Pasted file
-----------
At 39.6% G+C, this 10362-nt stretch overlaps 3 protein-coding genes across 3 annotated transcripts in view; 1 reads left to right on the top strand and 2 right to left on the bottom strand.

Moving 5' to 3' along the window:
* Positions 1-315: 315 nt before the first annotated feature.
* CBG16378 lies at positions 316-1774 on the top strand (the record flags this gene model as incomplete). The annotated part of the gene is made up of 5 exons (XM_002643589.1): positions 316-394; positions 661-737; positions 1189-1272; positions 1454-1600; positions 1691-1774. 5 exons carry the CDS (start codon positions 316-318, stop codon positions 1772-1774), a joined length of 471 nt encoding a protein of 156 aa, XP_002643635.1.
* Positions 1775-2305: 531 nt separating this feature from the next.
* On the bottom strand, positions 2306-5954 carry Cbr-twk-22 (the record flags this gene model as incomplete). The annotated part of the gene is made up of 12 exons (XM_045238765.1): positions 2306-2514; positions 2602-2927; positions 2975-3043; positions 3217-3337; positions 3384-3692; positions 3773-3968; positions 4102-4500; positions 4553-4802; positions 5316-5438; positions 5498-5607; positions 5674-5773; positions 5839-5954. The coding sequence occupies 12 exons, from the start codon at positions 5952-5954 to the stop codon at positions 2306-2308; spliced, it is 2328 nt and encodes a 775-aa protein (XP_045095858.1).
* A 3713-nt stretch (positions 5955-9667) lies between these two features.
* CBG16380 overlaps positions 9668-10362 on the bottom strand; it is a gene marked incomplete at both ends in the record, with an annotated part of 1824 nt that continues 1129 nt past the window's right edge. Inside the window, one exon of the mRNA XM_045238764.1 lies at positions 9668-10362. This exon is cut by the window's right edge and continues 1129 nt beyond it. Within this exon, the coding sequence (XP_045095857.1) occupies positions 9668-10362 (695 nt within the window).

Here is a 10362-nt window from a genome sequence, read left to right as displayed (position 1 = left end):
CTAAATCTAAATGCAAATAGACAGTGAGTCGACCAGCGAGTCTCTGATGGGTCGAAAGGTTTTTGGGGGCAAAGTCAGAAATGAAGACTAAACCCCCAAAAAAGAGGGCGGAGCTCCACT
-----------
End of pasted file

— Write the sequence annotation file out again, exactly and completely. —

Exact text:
At 39.6% G+C, this 10362-nt stretch overlaps 3 protein-coding genes across 3 annotated transcripts in view; 1 reads left to right on the top strand and 2 right to left on the bottom strand.

Moving 5' to 3' along the window:
* Positions 1-315: 315 nt before the first annotated feature.
* CBG16378 lies at positions 316-1774 on the top strand (the record flags this gene model as incomplete). The annotated part of the gene is made up of 5 exons (XM_002643589.1): positions 316-394; positions 661-737; positions 1189-1272; positions 1454-1600; positions 1691-1774. 5 exons carry the CDS (start codon positions 316-318, stop codon positions 1772-1774), a joined length of 471 nt encoding a protein of 156 aa, XP_002643635.1.
* Positions 1775-2305: 531 nt separating this feature from the next.
* On the bottom strand, positions 2306-5954 carry Cbr-twk-22 (the record flags this gene model as incomplete). The annotated part of the gene is made up of 12 exons (XM_045238765.1): positions 2306-2514; positions 2602-2927; positions 2975-3043; positions 3217-3337; positions 3384-3692; positions 3773-3968; positions 4102-4500; positions 4553-4802; positions 5316-5438; positions 5498-5607; positions 5674-5773; positions 5839-5954. The coding sequence occupies 12 exons, from the start codon at positions 5952-5954 to the stop codon at positions 2306-2308; spliced, it is 2328 nt and encodes a 775-aa protein (XP_045095858.1).
* A 3713-nt stretch (positions 5955-9667) lies between these two features.
* CBG16380 overlaps positions 9668-10362 on the bottom strand; it is a gene marked incomplete at both ends in the record, with an annotated part of 1824 nt that continues 1129 nt past the window's right edge. Inside the window, one exon of the mRNA XM_045238764.1 lies at positions 9668-10362. This exon is cut by the window's right edge and continues 1129 nt beyond it. Within this exon, the coding sequence (XP_045095857.1) occupies positions 9668-10362 (695 nt within the window).

Here is a 10362-nt window from a genome sequence, read left to right as displayed (position 1 = left end):
CTAAATCTAAATGCAAATAGACAGTGAGTCGACCAGCGAGTCTCTGATGGGTCGAAAGGTTTTTGGGGGCAAAGTCAGAAATGAAGACTAAACCCCCAAAAAAGAGGGCGGAGCTCCACT